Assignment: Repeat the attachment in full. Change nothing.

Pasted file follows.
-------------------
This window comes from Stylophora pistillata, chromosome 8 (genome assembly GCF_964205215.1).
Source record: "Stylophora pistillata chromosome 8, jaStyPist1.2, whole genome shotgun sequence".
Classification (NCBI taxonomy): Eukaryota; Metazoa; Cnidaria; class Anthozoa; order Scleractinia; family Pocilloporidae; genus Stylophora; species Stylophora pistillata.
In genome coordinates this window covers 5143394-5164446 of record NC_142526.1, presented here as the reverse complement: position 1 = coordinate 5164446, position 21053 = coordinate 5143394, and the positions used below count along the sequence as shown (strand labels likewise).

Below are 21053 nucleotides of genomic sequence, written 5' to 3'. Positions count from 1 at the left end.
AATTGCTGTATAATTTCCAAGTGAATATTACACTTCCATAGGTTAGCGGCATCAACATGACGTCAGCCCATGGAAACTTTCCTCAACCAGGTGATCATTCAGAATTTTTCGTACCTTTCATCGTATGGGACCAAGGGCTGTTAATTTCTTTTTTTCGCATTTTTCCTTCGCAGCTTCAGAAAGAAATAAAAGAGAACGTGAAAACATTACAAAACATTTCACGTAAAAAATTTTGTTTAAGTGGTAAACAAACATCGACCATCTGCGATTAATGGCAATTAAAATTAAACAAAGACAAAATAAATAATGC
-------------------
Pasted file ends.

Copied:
This window comes from Stylophora pistillata, chromosome 8 (genome assembly GCF_964205215.1).
Source record: "Stylophora pistillata chromosome 8, jaStyPist1.2, whole genome shotgun sequence".
Classification (NCBI taxonomy): Eukaryota; Metazoa; Cnidaria; class Anthozoa; order Scleractinia; family Pocilloporidae; genus Stylophora; species Stylophora pistillata.
In genome coordinates this window covers 5143394-5164446 of record NC_142526.1, presented here as the reverse complement: position 1 = coordinate 5164446, position 21053 = coordinate 5143394, and the positions used below count along the sequence as shown (strand labels likewise).

Below are 21053 nucleotides of genomic sequence, written 5' to 3'. Positions count from 1 at the left end.
AATTGCTGTATAATTTCCAAGTGAATATTACACTTCCATAGGTTAGCGGCATCAACATGACGTCAGCCCATGGAAACTTTCCTCAACCAGGTGATCATTCAGAATTTTTCGTACCTTTCATCGTATGGGACCAAGGGCTGTTAATTTCTTTTTTTCGCATTTTTCCTTCGCAGCTTCAGAAAGAAATAAAAGAGAACGTGAAAACATTACAAAACATTTCACGTAAAAAATTTTGTTTAAGTGGTAAACAAACATCGACCATCTGCGATTAATGGCAATTAAAATTAAACAAAGACAAAATAAATAATGC